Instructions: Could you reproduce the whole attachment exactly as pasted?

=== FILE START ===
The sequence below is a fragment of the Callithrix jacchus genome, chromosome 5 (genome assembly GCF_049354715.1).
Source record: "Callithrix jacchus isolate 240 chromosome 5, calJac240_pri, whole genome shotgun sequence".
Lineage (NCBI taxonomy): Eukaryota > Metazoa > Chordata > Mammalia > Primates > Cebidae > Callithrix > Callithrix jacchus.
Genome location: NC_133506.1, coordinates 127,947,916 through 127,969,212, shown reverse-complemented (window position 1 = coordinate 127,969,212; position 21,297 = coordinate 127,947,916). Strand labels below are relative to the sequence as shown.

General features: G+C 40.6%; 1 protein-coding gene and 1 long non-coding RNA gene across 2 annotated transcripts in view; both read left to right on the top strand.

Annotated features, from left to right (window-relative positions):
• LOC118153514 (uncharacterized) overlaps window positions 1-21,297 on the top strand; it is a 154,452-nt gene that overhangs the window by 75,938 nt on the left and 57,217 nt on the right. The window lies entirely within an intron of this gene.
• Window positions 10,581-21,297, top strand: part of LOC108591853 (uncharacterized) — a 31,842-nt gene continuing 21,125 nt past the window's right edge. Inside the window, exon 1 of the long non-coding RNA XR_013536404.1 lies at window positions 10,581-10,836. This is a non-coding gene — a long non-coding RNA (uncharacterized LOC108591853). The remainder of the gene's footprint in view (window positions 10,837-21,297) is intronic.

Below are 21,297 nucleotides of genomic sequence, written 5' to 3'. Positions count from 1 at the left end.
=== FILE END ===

The sequence below is a fragment of the Callithrix jacchus genome, chromosome 5 (genome assembly GCF_049354715.1).
Source record: "Callithrix jacchus isolate 240 chromosome 5, calJac240_pri, whole genome shotgun sequence".
Lineage (NCBI taxonomy): Eukaryota > Metazoa > Chordata > Mammalia > Primates > Cebidae > Callithrix > Callithrix jacchus.
Genome location: NC_133506.1, coordinates 127,947,916 through 127,969,212, shown reverse-complemented (window position 1 = coordinate 127,969,212; position 21,297 = coordinate 127,947,916). Strand labels below are relative to the sequence as shown.

General features: G+C 40.6%; 1 protein-coding gene and 1 long non-coding RNA gene across 2 annotated transcripts in view; both read left to right on the top strand.

Annotated features, from left to right (window-relative positions):
• LOC118153514 (uncharacterized) overlaps window positions 1-21,297 on the top strand; it is a 154,452-nt gene that overhangs the window by 75,938 nt on the left and 57,217 nt on the right. The window lies entirely within an intron of this gene.
• Window positions 10,581-21,297, top strand: part of LOC108591853 (uncharacterized) — a 31,842-nt gene continuing 21,125 nt past the window's right edge. Inside the window, exon 1 of the long non-coding RNA XR_013536404.1 lies at window positions 10,581-10,836. This is a non-coding gene — a long non-coding RNA (uncharacterized LOC108591853). The remainder of the gene's footprint in view (window positions 10,837-21,297) is intronic.

Below are 21,297 nucleotides of genomic sequence, written 5' to 3'. Positions count from 1 at the left end.